It is also worth recognising that the wording of PD3E 2.4 appears to offer a small crumb of comfort for the solicitor faced with a new development and who needs to do some work in relation to the development. There is an argument that minimal permissible retrospection is permitted in PD3E 2.4. The provision prevents the court from approving costs incurred before the date of any budget – that is, there is a period of time after a new budget has been filed but before the court has adjudicated on the application when the wording of the rule would seem to permit retrospective approval. To avail themselves of this window a solicitor would have to make an application for variation and annex a new budget to the application as soon as possible.

At this point some of the decision in Elvanite may provide some guidance to the practitioner. As noted in part 1 of this article, any application to vary should be made swiftly. Coulson J addressed the issue in the following way: ‘When should an application to revise/amend a costs management order be made? In my judgement, it ought to be made immediately it becomes apparent that the original budget costs have been exceeded by a more than minimal amount… it seems to me that the defendant was taking a significant risk in continuing to incur costs which were so far outside the approved costs budget, without doing anything about the existing costs management order.’

This apparent window of retrospection may be illusory. There still remains the philosophical issue of whether any retrospective approval looks more like summary assessment. Indeed, there is an apparent conflict between the rules and the PD. Rules 3.12 and 3.15 specifically refer to the court managing and approving ‘costs to be incurred’. Looked at in isolation, this wording would seem to preclude even the small window of retrospection found in PD3E 2.4. Of course, in a conflict the rule should prevail.

As Elvanite makes clear, there is an alternative. Parties can simply breach their budget and rely on the provisions of CPR 3.18, which permits a party to depart from their budget if there is good reason. There are two difficulties with this option.

The first is that the outcome of the issue as to whether there was good reason may become fraught. One is bound to ask why no application to the court was made at the time that the budget was breached. If that option was open then it is difficult to see why there is good reason for the budget to be exceeded when the court’s prior approval could have been obtained.

The second difficulty is that reliance on CPR 3.18 will condemn the parties to a detailed assessment. It is beyond the scope of this article to examine how the assessment of costs has been altered by the April rule changes; however, practitioners have to bear in mind that proportionality will now prevail over reasonableness (see rule 44.3(2)(a)). The guidance is that the court will decide what is reasonable and then apply the proportionality test (effectively reversing the Lownds test so that the global assessment of proportionality comes at the end of the assessment). It is likely that the recoverable costs will reduce on a standard basis assessment in the future. It will be a brave party that seeks an assessment of costs in the new post-Jackson regime.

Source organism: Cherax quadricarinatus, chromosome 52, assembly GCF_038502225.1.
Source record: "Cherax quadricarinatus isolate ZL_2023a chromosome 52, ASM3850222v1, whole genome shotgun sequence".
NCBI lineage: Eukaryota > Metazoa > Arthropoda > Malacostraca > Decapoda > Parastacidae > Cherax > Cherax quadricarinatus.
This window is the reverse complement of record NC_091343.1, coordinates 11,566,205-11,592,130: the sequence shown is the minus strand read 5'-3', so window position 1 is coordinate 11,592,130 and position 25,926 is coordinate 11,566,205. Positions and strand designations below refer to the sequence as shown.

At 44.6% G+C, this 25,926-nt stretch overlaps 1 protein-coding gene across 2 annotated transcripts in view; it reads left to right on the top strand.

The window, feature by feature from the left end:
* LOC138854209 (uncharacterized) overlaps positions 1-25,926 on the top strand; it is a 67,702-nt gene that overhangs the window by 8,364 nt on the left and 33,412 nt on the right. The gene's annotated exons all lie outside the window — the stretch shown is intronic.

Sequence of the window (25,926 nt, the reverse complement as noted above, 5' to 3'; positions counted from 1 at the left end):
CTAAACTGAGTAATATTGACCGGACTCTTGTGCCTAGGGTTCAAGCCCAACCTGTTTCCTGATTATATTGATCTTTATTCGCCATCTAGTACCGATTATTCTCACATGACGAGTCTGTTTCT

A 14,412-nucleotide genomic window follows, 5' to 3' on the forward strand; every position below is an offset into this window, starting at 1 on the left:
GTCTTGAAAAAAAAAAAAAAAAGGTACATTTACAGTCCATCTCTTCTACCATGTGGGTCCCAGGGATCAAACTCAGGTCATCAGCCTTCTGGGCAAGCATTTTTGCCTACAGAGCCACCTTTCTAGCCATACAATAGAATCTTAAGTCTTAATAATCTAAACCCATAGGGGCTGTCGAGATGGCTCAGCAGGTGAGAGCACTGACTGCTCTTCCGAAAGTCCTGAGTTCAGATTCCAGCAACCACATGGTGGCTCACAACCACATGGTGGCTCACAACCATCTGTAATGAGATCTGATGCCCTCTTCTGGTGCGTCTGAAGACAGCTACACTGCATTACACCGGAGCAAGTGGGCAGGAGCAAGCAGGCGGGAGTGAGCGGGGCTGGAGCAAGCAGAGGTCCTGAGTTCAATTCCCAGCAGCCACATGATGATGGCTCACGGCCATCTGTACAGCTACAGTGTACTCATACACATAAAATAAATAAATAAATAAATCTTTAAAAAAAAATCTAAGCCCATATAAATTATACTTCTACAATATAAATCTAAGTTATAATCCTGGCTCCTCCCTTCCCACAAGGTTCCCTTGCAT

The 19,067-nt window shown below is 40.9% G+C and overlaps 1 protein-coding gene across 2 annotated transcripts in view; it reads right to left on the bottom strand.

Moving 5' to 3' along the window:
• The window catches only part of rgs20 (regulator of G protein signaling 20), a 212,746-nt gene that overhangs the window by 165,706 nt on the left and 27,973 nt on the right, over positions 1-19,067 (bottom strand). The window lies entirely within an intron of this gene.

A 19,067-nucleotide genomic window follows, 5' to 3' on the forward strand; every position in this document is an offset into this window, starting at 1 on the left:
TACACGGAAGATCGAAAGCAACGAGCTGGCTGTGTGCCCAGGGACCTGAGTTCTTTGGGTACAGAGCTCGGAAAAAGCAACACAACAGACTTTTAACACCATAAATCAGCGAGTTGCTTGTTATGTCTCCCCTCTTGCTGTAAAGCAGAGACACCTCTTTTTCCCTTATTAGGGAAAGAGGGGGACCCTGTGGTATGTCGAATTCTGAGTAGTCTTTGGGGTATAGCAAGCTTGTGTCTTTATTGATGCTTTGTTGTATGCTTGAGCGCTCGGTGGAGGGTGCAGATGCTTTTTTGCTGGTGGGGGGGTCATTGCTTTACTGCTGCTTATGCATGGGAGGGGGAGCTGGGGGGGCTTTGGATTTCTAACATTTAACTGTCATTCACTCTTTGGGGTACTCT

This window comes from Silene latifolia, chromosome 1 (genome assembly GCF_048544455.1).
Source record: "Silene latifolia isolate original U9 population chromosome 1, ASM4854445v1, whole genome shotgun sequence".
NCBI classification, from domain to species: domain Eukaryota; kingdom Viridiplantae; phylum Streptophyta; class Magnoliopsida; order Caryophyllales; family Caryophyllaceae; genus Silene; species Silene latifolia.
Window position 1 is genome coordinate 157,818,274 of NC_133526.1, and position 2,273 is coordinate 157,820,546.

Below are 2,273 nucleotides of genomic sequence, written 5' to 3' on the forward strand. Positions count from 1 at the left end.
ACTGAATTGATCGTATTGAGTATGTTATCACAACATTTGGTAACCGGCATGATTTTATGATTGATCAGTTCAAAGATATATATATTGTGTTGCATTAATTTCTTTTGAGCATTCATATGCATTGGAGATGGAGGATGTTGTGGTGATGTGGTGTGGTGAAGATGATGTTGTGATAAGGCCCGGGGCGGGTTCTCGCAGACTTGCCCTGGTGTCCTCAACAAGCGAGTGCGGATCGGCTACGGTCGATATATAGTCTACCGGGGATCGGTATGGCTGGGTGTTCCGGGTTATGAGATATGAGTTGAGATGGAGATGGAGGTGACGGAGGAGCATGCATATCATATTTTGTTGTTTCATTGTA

There remains a third option for a party facing a significant development where that development is the result of actions taken by the opponent. Assume that the party seeks to rely on video evidence of malingering or upon an amendment to a pleading that will open up new issues. A permissible response would be to seek to prevent the party from altering their case because it is disproportionate. One wonders what conclusion a judge would come to if the cost of the fourth amendment in Henry had been known when the amendment was sought. It is suggested that it is potent to offer the court an option: either grant my increased costs or refuse the opponent permission to rely on a costly step in proceedings.

Plainly, this area of the reforms is still a blank sheet awaiting guidance from the appellate courts. Because budgets are only now being approved, the first variation cases may be some time away. It will be apparent that those seeking to make or oppose such applications will need to be aware of the above analysis in seeking to decide what steps to take when a budget is no longer applicable.

District Judge Lethem sits at Tunbridge Wells County Court. He is a regional costs judge and a member of the Civil Procedure Rule Committee